The Greek people have already paid highly for their own governments’ mistakes before 2010. Now it seems they must suffer as a result of the Troika’s errors. That the governments of the eurozone continue to display a macroeconomic understanding of fiscal policy equivalent to that of Angela Merkel’s imagined Swabian housewife is perhaps not surprising – it has been a consistent pattern since the eurozone began. More surprising is the behaviour of the IMF, established to represent the international community and full of hundreds of economists. That it had the means to stop this happening but chose not to do so is equally tragic.
Helen Lewis: When is a terrorist not a terrorist?
For her Out of the Ordinary column, Helen Lewis considers the widely varying ways we talk about terrorist attacks:
When is a terrorist not a terrorist? When he’s a white man, of course. Then he’s a lone wolf. Or a madman who couldn’t have been stopped. Or, most sympathetically, he’s the victim of a tragic mental illness.
Comparing and contrasting the media treatment of ideologically driven attacks by Dylann Roof, Anders Breivik and Seifeddine Rezgui, Lewis writes that our society refuses to call white terrorism what it is, out of fear:
Violent masculinity ranks alongside white supremacy as a social force that is too painful to address. There was initial press excitement when Nicholas Salvador beheaded 82-year-old Palmira Silva in her back garden in Enfield last year. He was a “Muslim convert”, according to the front pages, and had probably been inspired by Isis propaganda videos. The story that emerged at his trial was of a more mundane type of horror: a paranoid schizophrenic who had recently lost his job, Salvador beheaded Silva thinking she was Hitler reincarnated. As I wrote at the time, Silva was the third woman beheaded in London in 2014: the other two attracted barely any attention at all because the prime suspects were their husbands.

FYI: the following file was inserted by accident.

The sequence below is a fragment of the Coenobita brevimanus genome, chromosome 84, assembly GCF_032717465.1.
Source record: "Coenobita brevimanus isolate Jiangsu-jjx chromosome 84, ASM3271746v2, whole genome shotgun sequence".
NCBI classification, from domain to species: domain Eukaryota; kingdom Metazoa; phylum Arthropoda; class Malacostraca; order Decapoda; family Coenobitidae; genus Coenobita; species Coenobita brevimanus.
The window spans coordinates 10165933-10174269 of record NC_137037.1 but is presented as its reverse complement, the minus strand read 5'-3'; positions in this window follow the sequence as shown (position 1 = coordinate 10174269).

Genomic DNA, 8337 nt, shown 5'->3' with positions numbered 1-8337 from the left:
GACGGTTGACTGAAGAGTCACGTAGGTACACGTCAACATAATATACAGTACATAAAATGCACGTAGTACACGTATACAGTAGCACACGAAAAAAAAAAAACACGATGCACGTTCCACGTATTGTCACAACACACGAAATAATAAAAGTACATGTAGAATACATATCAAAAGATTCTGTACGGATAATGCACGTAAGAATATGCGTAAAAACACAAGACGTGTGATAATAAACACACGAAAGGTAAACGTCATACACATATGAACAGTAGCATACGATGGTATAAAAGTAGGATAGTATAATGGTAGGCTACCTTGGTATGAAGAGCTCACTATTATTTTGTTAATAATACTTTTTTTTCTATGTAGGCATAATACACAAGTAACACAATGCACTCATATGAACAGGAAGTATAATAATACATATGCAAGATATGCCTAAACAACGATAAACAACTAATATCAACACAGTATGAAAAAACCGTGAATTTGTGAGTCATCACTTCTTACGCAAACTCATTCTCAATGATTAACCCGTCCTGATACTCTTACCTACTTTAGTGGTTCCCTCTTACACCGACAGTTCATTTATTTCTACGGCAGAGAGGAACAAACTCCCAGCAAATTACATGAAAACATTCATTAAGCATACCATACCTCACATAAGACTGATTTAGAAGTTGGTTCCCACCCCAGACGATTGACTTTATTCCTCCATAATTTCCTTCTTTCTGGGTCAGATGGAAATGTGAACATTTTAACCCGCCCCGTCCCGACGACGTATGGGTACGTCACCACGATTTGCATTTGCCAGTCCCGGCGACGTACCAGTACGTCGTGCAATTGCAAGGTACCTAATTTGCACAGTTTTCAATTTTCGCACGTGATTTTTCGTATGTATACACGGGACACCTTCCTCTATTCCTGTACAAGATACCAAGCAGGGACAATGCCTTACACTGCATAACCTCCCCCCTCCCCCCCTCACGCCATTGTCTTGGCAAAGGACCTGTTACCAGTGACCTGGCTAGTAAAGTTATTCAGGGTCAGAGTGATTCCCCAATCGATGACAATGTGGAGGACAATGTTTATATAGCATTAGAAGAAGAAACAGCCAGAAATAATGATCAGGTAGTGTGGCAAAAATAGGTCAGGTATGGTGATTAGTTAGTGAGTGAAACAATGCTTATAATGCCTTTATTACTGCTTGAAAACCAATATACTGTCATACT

If these men were Islamic extremists, it would have been perversely reassuring: we would have a neat explanation for their actions and the solution would have been nothing to do with “us”. But, like Dylann Roof, murderous husbands are not easily turned into Others – not least because a woman is most likely to be murdered by a current or former partner. Misogyny, like racism, is an ideology that benefits the powerful. That is why the term “terrorist” is guarded so jealously. It’s a restriction on who, and what, is allowed to terrify us.
George Eaton speaks to the shadow chancellor, Chris Leslie
Labour must “get really serious about public-service reform”
“For Labour, if you’re going to continue to ask people to support the project of collective provision of public services you have to be able to prove that you’re managing those resources well. Now, that requires us to get serious, for the Labour Party to get really serious about public-service reform, and sometimes that is going to be challenging to the traditional ways of delivering those public services.
“I think some of the structures that are around in public services are very outdated and duplicative. We need to declutter; there’s a strong bit of spring cleaning that’s still needed. It’s not just closing down quangos, it’s also saying, ‘Well, look, 43 police authorities, 300-plus local authorities.’ There’s lots of questions we’ve got to start asking about proper consolidation.”
On whether he’d like to remain shadow chancellor under the next leader:
“I’d like to stay doing an economic brief. It’s a team sport and whatever the team choose to allocate me to . . . I’m not sure what’s going to be happening after that September announcement, so we’ll see what [crops up]. It’s a really important job.”